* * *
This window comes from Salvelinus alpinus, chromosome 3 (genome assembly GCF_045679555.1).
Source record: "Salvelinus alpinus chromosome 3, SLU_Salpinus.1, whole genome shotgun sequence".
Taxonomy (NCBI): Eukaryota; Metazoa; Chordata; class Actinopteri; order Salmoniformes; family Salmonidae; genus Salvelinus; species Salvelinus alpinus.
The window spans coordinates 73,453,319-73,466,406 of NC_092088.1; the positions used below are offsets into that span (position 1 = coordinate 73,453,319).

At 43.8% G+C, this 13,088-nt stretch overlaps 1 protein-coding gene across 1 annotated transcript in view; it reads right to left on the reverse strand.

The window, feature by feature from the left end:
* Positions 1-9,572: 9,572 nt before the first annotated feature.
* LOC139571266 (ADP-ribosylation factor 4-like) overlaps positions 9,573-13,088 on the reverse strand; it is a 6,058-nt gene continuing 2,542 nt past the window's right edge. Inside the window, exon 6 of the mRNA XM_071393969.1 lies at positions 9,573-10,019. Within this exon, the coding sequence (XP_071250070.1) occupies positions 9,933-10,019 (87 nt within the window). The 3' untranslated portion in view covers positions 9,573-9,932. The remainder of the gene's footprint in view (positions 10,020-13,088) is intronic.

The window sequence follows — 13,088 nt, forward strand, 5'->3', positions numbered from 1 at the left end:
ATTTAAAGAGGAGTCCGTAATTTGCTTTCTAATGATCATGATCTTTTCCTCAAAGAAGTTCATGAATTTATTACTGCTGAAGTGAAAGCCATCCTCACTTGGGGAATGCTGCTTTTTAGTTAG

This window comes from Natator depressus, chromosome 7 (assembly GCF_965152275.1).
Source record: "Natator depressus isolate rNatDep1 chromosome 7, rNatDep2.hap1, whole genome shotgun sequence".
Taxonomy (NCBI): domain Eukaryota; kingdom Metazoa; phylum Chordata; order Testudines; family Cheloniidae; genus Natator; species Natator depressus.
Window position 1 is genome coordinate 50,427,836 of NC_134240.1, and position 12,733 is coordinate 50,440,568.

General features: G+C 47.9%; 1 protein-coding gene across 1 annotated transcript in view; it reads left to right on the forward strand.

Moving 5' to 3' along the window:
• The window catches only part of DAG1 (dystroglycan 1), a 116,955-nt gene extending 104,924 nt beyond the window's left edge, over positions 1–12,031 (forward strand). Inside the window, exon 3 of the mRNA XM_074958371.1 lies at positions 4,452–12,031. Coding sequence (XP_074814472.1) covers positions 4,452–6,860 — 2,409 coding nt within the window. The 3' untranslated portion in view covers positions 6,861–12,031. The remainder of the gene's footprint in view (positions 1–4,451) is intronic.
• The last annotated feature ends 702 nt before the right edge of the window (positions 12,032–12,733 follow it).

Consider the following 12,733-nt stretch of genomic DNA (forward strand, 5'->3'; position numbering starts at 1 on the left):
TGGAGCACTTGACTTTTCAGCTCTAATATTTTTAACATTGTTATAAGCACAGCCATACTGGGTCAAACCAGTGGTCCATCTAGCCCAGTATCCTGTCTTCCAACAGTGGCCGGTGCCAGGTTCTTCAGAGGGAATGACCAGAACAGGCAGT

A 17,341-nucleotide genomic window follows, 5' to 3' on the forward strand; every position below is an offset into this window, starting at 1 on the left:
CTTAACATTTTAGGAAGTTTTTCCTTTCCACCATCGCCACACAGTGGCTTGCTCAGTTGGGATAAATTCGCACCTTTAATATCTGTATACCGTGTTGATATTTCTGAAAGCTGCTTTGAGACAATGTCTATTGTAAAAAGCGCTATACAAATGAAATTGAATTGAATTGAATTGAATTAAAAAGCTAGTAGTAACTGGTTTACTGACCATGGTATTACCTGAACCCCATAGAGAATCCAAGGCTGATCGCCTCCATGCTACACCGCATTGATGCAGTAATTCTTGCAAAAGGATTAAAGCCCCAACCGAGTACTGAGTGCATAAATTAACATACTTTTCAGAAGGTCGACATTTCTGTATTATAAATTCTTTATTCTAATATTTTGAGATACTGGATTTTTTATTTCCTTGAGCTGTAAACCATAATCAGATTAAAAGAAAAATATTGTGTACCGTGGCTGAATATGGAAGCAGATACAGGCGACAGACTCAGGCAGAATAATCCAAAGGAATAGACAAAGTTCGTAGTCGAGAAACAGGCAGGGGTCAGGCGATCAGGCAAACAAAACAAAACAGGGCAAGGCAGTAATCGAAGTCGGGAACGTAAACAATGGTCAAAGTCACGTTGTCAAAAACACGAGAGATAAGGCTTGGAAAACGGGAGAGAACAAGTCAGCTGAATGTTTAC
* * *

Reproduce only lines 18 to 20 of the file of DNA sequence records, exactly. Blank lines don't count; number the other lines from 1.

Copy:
• The last annotated feature ends 702 nt before the right edge of the window (positions 12,032–12,733 follow it).

Consider the following 12,733-nt stretch of genomic DNA (forward strand, 5'->3'; position numbering starts at 1 on the left):
TGGAGCACTTGACTTTTCAGCTCTAATATTTTTAACATTGTTATAAGCACAGCCATACTGGGTCAAACCAGTGGTCCATCTAGCCCAGTATCCTGTCTTCCAACAGTGGCCGGTGCCAGGTTCTTCAGAGGGAATGACCAGAACAGGCAGT